Monday, October 6, 2014

Around the Web

In the chaos of the last week, I realized I've fallen behind on posting my finds from around the Internet (which I referred to as the "web" in a conversation with my college-age nephew this weekend, and he looked at me like I was eighty). Here are the things that have grabbed my attention over the last couple of weeks. There has been a lot, given that it's Breast Cancer Awareness Month, so I've tried to whittle it down.

Would YOUR Bank Account be Okay if You Were Diagnosed with Cancer?

I am so incredibly fortunate that we have excellent health insurance. The year I had my bilateral mastectomy, insurance covered more than $250,000 worth of bills for us. My targeted chemo costs more than $10,000 per month. Not to mention, most people (me included) struggle to maintain a job while going through treatment, so then how do they maintain health insurance coverage if they're not married? The Affordable Care Act was a solid first step, but more could be done to ensure access to care without fearing that you'll have to file bankruptcy.

The Results are In: Perjeta Extends Lives

"Patients who received the drug — Perjeta, from the Swiss drug maker Roche — had a median survival time nearly 16 months longer than those in the control group.

That is the longest amount of time for a drug used as an initial treatment for metastatic breast cancer, the researchers said, and it may be one of the longest for the treatment of any cancer."

While this drug worked for me, I ultimately had a recurrence while on it. But I am doing remarkably well on the next-generation of drug produced by Genentech/Roche (Kadcyla). We need continuing research into how to stop metastatic cancer.

Research Like This Promising News Out of Stanford

"Years of work lie ahead to determine whether this protein therapy can be approved to treat cancer in humans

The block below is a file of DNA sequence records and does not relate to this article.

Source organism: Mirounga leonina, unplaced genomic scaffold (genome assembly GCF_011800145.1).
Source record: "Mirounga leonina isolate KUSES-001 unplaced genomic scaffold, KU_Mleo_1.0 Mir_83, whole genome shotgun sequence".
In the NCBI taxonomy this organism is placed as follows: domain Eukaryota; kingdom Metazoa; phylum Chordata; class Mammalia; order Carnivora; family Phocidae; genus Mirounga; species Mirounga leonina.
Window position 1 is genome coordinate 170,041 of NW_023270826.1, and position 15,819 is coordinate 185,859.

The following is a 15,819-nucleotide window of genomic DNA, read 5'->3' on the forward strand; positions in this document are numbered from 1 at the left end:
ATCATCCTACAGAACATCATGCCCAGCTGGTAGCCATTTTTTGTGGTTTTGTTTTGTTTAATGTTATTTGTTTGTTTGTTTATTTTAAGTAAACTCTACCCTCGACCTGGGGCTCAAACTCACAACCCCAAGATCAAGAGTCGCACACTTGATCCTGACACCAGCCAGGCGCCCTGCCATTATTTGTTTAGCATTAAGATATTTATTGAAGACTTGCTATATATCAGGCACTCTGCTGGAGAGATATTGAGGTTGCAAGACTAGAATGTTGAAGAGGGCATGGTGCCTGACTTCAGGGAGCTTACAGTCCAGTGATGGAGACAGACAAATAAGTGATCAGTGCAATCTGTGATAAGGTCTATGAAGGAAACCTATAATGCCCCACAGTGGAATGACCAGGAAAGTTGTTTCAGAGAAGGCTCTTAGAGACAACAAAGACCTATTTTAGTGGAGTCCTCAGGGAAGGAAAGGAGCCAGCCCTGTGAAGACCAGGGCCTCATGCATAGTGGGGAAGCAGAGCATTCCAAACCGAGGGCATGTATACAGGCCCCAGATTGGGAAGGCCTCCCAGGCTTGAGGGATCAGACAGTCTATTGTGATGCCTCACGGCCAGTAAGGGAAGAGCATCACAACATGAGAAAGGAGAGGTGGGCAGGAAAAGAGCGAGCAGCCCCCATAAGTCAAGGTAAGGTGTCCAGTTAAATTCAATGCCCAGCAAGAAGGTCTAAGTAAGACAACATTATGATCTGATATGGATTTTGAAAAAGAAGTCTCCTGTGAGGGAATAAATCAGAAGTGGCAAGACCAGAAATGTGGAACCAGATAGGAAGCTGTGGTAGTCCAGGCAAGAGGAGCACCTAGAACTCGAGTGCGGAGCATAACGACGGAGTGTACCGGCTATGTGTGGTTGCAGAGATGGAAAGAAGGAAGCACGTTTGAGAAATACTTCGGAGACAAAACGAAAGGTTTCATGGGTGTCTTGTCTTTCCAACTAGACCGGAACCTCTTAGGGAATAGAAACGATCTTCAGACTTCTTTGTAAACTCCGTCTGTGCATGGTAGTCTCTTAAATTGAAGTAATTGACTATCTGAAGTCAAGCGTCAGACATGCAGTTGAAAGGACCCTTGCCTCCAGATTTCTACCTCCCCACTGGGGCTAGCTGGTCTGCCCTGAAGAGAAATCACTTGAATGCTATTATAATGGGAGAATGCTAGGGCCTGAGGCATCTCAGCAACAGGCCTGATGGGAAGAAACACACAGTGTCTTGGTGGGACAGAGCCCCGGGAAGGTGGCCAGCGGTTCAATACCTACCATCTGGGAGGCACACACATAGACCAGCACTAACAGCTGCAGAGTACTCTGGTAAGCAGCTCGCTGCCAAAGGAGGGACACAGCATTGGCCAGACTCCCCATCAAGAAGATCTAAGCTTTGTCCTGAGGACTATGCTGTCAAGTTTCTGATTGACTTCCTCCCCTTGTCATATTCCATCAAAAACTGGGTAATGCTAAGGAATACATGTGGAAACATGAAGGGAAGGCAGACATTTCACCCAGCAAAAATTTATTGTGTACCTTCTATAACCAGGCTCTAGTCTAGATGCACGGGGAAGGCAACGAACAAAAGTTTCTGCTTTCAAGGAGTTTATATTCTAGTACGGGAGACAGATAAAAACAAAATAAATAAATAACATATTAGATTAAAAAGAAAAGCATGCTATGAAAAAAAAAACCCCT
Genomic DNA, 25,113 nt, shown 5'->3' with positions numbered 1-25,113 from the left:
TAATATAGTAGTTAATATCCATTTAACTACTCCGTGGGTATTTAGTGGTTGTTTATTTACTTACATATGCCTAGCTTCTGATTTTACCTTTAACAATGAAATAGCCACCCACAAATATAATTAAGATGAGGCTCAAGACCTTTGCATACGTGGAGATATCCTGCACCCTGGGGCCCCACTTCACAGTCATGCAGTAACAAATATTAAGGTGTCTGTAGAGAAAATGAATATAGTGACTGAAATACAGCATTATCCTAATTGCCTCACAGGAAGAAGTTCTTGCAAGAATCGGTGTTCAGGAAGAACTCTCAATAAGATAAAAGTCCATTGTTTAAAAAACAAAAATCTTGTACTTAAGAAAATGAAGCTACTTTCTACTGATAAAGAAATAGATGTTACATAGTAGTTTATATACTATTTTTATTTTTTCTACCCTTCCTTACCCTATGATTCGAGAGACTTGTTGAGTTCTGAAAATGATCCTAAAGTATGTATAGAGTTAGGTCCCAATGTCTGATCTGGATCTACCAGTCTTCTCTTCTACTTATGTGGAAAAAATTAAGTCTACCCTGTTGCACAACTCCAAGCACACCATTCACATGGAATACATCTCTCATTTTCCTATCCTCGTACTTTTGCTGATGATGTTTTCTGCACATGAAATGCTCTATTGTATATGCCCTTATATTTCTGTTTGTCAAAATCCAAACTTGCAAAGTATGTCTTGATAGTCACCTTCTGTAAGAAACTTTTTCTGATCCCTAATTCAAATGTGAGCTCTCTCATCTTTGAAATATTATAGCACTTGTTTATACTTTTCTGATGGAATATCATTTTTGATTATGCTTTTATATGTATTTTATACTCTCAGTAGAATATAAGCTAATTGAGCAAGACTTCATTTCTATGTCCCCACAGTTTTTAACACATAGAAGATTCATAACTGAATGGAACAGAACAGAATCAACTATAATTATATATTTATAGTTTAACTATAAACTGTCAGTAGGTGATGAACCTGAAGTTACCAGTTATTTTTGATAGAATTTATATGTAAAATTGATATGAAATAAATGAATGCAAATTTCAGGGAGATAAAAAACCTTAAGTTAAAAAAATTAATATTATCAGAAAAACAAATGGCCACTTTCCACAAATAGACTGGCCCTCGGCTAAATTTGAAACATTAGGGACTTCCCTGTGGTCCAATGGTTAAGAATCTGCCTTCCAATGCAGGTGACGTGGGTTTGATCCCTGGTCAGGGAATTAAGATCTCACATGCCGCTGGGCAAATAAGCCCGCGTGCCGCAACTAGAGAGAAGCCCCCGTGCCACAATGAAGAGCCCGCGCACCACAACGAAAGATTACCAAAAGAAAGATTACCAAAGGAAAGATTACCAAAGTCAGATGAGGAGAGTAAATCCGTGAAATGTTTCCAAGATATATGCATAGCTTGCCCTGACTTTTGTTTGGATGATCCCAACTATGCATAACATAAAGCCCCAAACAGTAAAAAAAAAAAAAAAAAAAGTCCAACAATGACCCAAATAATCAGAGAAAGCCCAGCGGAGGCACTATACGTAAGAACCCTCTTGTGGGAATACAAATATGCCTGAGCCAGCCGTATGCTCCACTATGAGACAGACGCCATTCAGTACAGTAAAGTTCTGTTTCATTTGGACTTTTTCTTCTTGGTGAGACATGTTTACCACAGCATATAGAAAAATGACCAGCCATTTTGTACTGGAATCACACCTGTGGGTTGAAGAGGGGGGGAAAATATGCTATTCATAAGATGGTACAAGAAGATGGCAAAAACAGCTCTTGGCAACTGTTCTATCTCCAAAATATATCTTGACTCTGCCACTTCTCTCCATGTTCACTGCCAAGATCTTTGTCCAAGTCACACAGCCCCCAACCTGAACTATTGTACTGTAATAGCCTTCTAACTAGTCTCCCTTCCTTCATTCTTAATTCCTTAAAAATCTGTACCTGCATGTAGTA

But these early, hopeful results suggest that the Stanford approach could become a nontoxic way to fight metastatic cancer."

"Marathon Barbie," as she was known, was serving our country in Kandahar, Afghanistan, when she found her lump. Maybe it's because my baby brother just came home from there that this story hit so close to home to me. You don't expect cancer to be the thing that kills you when you deploy to a war zone.

"Chemoprevention" May Be One Possible Answer

Would you take an estrogen-blocker if you knew it would cut your risk of developing cancer?

Komen Donates to Research, After All

I'd like to see more stories like this, please. 

"Susan G. Komen has awarded more than $2 million in grants for cancer researchers at the University of North Carolina at Chapel Hill and Duke University, the breast cancer organization announced Wednesday."

Circulating Tumor Cells Give Insight Into Metastases of Pancreatic Cancer

Lest you think I only care about breast cancer. 

"Harvard Medical School investigators at the Massachusetts General Hospital Cancer Center pinpointed several different classes of pancreatic CTCs and found unexpected factors that may prove to be targets for improved treatment of the deadly tumor."

Have You Noticed Less Pink This October?

Lots of us think it might be best for the NFL to focus on other issues in October (like, say, domestic violence) rather than parading a bunch of pink stuff in the name of awareness while only donating a paltry percent to actual research. What do you think? What have you seen?

And Another Take on What "Pink" Has Done for Us

"so before you gag at all the pink products this month, know that many help raise a lot of money. do your research. it’s like the ice bucket challenge. it’s cool to do it and send in a donation. not as cool to do it just to be funny and not contribute a penny. if you can afford a device to record a video, you can afford to donate $5."

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